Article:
The extraordinary emergence of China during the past three decades has been a hallmark of the global economy, heralding a 21st century world that looks quite different from the previous one. This book serves as an introduction to the economy of China during its reform period since
1979. The aim is to explain China’s remarkable transformation from a centrally planned to a more market-oriented economy through the insti- tutional reforms utilised to support such marketisation and eventually global integration. This is a challenging process, as China is not only in transition but is also a developing economy with many of the problems associated with being a primarily rural, poor country.
The theme is that China’s marketisation process is one that entails a gradual introduction of market forces into areas of the economy, which also requires both dismantling the structure of the centrally planned economy and developing market-oriented incentives. The creation of various types of institutions to support this process of establishing markets will be examined closely. For instance, these include corporate laws to establish private firms, reforms to the wage structure to incentivise labour productivity, and industrial policies designed to attract foreign investment. China under- took much dismantling of institutions from the centrally planned period, but it also must now build the additional institutional foundations to support a more market-oriented economy. This book seeks to explore the interplay between growth and institutions in China, a topic which is of relevance to China and also to the economic development and growth literature.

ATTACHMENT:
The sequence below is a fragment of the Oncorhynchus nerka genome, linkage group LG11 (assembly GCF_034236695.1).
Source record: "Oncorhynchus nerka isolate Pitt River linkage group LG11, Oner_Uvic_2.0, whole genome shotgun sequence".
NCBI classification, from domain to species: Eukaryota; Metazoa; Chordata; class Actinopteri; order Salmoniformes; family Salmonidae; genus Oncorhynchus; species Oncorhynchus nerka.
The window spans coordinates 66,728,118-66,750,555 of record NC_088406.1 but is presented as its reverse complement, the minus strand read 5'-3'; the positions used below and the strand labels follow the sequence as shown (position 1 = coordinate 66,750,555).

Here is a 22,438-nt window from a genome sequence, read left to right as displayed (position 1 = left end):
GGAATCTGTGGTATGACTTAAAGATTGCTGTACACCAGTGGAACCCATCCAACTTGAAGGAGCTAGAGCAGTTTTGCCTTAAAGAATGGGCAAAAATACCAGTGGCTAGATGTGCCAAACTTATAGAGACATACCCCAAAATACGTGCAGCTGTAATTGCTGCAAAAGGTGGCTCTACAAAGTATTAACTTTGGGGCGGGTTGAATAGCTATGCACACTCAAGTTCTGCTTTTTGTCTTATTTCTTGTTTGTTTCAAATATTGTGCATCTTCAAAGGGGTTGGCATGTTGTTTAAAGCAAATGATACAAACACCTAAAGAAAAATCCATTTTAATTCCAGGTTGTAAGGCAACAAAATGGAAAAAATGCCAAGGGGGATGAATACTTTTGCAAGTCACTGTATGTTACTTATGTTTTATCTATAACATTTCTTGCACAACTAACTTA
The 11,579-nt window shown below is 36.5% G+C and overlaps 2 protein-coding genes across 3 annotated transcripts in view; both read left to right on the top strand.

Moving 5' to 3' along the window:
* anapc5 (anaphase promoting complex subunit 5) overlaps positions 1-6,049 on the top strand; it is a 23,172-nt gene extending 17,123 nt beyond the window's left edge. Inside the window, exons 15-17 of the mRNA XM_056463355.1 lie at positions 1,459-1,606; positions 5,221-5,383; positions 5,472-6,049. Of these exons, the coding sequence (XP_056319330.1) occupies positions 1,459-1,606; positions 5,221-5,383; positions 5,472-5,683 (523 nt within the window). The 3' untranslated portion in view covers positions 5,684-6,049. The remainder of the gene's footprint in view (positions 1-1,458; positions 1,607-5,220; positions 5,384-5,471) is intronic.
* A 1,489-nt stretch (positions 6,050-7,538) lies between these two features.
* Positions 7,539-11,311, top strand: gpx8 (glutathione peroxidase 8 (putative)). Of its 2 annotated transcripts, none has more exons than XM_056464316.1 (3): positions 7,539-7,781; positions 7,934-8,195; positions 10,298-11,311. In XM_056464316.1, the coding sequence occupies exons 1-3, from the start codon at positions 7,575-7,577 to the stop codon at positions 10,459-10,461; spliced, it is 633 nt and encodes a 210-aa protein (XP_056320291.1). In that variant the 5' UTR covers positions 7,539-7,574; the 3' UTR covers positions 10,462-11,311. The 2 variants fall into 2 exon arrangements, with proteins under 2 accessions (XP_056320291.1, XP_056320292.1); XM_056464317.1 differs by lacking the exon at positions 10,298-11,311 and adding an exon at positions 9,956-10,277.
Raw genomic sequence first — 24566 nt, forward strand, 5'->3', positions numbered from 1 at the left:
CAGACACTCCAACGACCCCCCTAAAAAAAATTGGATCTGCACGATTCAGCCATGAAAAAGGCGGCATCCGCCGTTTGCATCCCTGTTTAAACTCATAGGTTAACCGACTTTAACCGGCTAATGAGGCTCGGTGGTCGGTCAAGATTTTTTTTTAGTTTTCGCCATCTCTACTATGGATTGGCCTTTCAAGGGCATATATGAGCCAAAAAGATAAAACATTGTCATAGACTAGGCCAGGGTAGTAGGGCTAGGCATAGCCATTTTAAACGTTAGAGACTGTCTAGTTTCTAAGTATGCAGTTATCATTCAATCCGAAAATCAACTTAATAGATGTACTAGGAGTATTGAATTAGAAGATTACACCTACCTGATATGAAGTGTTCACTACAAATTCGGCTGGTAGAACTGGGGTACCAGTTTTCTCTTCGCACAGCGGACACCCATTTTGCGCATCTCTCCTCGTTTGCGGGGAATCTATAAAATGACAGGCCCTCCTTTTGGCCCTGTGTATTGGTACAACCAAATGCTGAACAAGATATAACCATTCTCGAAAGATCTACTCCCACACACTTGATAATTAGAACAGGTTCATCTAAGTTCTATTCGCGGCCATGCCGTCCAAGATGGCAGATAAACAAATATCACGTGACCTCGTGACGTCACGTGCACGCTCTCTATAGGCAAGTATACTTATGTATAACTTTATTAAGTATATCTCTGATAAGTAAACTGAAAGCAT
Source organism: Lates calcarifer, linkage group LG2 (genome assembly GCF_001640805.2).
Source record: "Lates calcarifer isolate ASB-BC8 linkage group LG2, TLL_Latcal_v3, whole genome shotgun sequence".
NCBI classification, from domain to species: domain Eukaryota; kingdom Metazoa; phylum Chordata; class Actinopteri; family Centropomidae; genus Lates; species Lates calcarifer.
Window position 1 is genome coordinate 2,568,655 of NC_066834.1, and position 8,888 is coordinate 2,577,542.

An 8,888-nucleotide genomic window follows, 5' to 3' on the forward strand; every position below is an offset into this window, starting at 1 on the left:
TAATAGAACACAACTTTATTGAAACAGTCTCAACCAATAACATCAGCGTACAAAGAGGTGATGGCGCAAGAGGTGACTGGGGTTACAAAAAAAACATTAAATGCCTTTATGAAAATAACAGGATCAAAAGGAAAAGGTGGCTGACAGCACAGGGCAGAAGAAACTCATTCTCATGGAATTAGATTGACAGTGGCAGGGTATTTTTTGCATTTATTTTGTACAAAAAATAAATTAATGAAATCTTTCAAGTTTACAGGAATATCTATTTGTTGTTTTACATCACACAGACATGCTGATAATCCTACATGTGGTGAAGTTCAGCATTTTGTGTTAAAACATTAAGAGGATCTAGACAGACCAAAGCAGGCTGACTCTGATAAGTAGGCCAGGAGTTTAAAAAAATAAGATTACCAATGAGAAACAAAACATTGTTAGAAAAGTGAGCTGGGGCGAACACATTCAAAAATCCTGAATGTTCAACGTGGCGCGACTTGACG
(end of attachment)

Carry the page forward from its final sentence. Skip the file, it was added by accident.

The structure of the book covers the transformation of the major sectors in the Chinese economy and the reforms associated with the main economic growth factors, such as labour, capital, and technological innovation. The second chapter analyses China’s growth model in terms of transition from central planning, economic development challenges, and eventual integration with the global economy. Institutional reforms have underpinned the gradual marketisation process, and legal reforms look to be increasingly important as China becomes a global player. The next four chapters focus on the reform of the factors that drive economic growth, namely, enterprises, labour, entrepreneurship and capital markets (banking and financial sectors). The latter chapter also touches on China’s indirect role in the 2008 global financial crisis as a pointer to future
reform. In each of these chapters, institutional reforms are highlighted. For enterprises, the mixture of ‘institutional innovations’ such as the Contract Responsibility System (CRS) and corporate laws accompany the process of reforming state and collectively owned firms as well as helping to establish privately owned ones and attract foreign investors. In terms of labour and entrepreneurship, reforming the wage structure and disman- tling the lifetime employment system fed into the development of a labour market that was driven by supply and demand, and allowed entrepreneurs to operate. Governance of capital markets and the restructuring of the banking system constitute a good illustration of the importance of institu- tional reforms of markets. The global financial crisis of 2008 provides an unmistakable impetus for further cross-border regulation of international capital markets that involves China as a major economy.